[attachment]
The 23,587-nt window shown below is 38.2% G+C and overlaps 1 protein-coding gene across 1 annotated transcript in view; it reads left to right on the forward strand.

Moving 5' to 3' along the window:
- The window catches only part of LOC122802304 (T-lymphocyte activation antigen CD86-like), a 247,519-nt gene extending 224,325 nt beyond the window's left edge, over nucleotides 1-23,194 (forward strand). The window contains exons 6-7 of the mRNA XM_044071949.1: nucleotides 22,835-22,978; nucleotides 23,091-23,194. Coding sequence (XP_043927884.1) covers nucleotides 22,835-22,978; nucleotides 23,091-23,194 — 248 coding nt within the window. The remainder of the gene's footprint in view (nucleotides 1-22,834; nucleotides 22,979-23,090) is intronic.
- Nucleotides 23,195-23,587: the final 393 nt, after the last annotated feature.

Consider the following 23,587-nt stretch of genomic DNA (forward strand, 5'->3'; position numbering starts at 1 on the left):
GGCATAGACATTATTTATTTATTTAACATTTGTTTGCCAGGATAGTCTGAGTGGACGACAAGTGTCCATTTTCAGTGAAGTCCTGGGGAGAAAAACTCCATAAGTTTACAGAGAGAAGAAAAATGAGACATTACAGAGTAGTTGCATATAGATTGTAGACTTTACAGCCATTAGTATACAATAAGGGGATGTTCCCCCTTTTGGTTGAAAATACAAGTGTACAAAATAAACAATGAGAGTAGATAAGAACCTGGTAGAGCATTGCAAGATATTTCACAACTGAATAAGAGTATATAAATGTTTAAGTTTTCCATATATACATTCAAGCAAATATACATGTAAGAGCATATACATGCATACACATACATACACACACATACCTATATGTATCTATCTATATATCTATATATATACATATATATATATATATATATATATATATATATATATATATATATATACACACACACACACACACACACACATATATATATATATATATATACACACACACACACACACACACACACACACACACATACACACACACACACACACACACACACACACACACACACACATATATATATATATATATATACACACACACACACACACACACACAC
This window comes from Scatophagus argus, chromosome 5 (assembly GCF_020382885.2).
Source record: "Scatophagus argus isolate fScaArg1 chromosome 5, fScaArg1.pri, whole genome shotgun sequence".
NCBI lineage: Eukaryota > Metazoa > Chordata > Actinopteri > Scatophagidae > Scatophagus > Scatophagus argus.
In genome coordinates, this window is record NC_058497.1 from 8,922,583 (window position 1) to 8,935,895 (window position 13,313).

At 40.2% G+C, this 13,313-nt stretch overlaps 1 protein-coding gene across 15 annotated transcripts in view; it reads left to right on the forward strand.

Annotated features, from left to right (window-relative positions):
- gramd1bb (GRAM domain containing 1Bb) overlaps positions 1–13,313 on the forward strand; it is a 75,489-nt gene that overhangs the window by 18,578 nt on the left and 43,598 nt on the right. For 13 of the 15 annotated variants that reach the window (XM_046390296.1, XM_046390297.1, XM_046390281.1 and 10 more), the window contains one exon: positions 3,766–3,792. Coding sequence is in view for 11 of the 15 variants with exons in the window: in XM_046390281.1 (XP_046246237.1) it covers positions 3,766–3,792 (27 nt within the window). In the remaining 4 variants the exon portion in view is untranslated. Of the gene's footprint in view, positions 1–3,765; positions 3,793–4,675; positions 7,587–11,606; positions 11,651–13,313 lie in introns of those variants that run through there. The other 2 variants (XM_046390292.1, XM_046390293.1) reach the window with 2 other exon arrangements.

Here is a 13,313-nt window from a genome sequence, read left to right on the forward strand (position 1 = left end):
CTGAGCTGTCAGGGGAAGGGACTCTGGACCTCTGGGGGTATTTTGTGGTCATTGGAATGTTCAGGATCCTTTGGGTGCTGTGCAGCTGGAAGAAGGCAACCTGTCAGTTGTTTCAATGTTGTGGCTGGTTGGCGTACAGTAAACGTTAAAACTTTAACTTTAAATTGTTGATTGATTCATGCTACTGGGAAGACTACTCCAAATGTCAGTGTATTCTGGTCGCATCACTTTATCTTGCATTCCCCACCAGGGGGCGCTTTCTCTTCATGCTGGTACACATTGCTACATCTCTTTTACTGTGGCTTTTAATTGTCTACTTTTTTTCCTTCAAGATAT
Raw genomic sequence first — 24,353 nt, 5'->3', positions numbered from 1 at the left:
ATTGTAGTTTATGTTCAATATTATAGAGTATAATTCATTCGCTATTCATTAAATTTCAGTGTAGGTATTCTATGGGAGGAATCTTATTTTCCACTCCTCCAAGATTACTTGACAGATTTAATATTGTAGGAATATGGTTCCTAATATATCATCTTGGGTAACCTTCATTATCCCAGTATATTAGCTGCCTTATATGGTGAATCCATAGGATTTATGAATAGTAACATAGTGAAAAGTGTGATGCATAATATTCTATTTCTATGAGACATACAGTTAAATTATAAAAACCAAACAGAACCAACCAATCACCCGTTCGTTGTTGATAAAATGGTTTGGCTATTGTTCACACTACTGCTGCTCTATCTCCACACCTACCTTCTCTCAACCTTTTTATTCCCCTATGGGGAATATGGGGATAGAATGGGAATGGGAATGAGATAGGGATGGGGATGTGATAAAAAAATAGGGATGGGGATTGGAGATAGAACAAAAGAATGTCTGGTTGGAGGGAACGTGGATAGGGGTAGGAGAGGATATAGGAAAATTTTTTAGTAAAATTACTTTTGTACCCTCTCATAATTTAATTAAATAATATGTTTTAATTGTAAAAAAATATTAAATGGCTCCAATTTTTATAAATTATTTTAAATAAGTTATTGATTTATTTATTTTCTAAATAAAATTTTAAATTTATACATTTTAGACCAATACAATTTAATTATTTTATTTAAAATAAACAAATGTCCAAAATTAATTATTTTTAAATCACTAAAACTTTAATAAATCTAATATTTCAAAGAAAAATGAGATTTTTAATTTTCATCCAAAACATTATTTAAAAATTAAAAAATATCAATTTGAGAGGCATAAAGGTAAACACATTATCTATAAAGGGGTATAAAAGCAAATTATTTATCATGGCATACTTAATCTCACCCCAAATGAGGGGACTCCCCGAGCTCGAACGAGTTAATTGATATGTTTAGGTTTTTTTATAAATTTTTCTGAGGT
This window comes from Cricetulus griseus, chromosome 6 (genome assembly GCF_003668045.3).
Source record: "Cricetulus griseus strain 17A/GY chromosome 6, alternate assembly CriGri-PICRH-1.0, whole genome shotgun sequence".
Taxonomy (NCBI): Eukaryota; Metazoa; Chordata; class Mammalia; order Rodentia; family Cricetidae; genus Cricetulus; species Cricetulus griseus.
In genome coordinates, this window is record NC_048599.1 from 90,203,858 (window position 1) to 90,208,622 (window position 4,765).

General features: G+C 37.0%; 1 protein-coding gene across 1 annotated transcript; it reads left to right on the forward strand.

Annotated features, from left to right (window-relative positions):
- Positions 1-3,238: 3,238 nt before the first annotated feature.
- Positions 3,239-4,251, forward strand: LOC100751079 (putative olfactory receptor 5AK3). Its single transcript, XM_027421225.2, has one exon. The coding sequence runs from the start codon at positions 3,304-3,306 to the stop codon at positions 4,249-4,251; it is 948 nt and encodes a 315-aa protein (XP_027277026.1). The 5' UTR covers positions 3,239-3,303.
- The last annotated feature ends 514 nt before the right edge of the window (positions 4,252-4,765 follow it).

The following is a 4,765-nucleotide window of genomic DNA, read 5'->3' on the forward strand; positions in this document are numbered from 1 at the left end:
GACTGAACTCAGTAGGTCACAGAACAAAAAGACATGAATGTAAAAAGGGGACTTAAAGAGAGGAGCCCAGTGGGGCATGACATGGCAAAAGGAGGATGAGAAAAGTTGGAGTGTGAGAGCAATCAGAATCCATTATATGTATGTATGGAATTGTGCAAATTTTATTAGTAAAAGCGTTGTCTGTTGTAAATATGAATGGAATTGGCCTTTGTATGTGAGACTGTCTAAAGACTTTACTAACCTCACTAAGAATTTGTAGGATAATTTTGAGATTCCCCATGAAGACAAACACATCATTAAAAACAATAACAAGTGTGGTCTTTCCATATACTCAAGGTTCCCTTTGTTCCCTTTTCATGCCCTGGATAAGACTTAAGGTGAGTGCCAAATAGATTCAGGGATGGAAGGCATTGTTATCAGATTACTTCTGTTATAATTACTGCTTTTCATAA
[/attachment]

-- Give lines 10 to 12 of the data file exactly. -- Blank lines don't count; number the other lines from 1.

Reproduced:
In genome coordinates, this window is record NC_058497.1 from 8,922,583 (window position 1) to 8,935,895 (window position 13,313).

At 40.2% G+C, this 13,313-nt stretch overlaps 1 protein-coding gene across 15 annotated transcripts in view; it reads left to right on the forward strand.

Annotated features, from left to right (window-relative positions):